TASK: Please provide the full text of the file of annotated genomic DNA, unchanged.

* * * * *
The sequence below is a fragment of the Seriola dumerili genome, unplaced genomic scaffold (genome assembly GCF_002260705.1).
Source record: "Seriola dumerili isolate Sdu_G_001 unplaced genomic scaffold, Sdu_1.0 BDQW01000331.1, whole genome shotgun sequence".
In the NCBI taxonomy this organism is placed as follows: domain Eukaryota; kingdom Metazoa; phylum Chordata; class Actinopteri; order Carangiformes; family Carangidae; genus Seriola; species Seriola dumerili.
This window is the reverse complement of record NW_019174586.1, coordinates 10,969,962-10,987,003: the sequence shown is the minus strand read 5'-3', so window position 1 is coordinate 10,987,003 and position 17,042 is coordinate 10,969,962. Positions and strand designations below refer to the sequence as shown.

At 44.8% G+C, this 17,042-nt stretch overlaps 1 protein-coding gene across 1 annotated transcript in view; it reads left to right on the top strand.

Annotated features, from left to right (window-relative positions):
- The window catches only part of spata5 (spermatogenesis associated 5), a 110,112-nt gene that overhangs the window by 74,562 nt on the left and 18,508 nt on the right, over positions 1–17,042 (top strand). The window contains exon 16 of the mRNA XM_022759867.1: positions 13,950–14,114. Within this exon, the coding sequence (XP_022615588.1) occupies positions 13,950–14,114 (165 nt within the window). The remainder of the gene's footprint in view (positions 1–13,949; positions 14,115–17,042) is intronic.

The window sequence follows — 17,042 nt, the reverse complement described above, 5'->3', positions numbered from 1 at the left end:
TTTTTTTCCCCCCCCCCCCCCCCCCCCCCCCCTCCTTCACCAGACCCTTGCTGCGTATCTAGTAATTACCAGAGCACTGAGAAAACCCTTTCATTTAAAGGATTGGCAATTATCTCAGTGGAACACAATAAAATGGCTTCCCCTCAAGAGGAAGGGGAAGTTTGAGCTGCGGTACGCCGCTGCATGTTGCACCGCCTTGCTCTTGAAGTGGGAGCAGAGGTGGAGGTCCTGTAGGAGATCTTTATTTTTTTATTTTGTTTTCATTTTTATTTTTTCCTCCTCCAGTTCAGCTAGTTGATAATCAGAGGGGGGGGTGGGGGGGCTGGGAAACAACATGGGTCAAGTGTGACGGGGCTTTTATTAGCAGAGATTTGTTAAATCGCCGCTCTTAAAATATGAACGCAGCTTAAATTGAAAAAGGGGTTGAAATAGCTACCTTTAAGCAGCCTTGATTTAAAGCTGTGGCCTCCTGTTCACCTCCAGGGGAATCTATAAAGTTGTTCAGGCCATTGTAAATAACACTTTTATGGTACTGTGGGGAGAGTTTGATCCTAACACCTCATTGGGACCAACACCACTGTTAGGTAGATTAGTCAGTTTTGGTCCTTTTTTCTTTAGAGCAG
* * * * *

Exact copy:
The sequence below is a fragment of the Seriola dumerili genome, unplaced genomic scaffold (genome assembly GCF_002260705.1).
Source record: "Seriola dumerili isolate Sdu_G_001 unplaced genomic scaffold, Sdu_1.0 BDQW01000331.1, whole genome shotgun sequence".
In the NCBI taxonomy this organism is placed as follows: domain Eukaryota; kingdom Metazoa; phylum Chordata; class Actinopteri; order Carangiformes; family Carangidae; genus Seriola; species Seriola dumerili.
This window is the reverse complement of record NW_019174586.1, coordinates 10,969,962-10,987,003: the sequence shown is the minus strand read 5'-3', so window position 1 is coordinate 10,987,003 and position 17,042 is coordinate 10,969,962. Positions and strand designations below refer to the sequence as shown.

At 44.8% G+C, this 17,042-nt stretch overlaps 1 protein-coding gene across 1 annotated transcript in view; it reads left to right on the top strand.

Annotated features, from left to right (window-relative positions):
- The window catches only part of spata5 (spermatogenesis associated 5), a 110,112-nt gene that overhangs the window by 74,562 nt on the left and 18,508 nt on the right, over positions 1–17,042 (top strand). The window contains exon 16 of the mRNA XM_022759867.1: positions 13,950–14,114. Within this exon, the coding sequence (XP_022615588.1) occupies positions 13,950–14,114 (165 nt within the window). The remainder of the gene's footprint in view (positions 1–13,949; positions 14,115–17,042) is intronic.

The window sequence follows — 17,042 nt, the reverse complement described above, 5'->3', positions numbered from 1 at the left end:
TTTTTTTCCCCCCCCCCCCCCCCCCCCCCCCCTCCTTCACCAGACCCTTGCTGCGTATCTAGTAATTACCAGAGCACTGAGAAAACCCTTTCATTTAAAGGATTGGCAATTATCTCAGTGGAACACAATAAAATGGCTTCCCCTCAAGAGGAAGGGGAAGTTTGAGCTGCGGTACGCCGCTGCATGTTGCACCGCCTTGCTCTTGAAGTGGGAGCAGAGGTGGAGGTCCTGTAGGAGATCTTTATTTTTTTATTTTGTTTTCATTTTTATTTTTTCCTCCTCCAGTTCAGCTAGTTGATAATCAGAGGGGGGGGTGGGGGGGCTGGGAAACAACATGGGTCAAGTGTGACGGGGCTTTTATTAGCAGAGATTTGTTAAATCGCCGCTCTTAAAATATGAACGCAGCTTAAATTGAAAAAGGGGTTGAAATAGCTACCTTTAAGCAGCCTTGATTTAAAGCTGTGGCCTCCTGTTCACCTCCAGGGGAATCTATAAAGTTGTTCAGGCCATTGTAAATAACACTTTTATGGTACTGTGGGGAGAGTTTGATCCTAACACCTCATTGGGACCAACACCACTGTTAGGTAGATTAGTCAGTTTTGGTCCTTTTTTCTTTAGAGCAG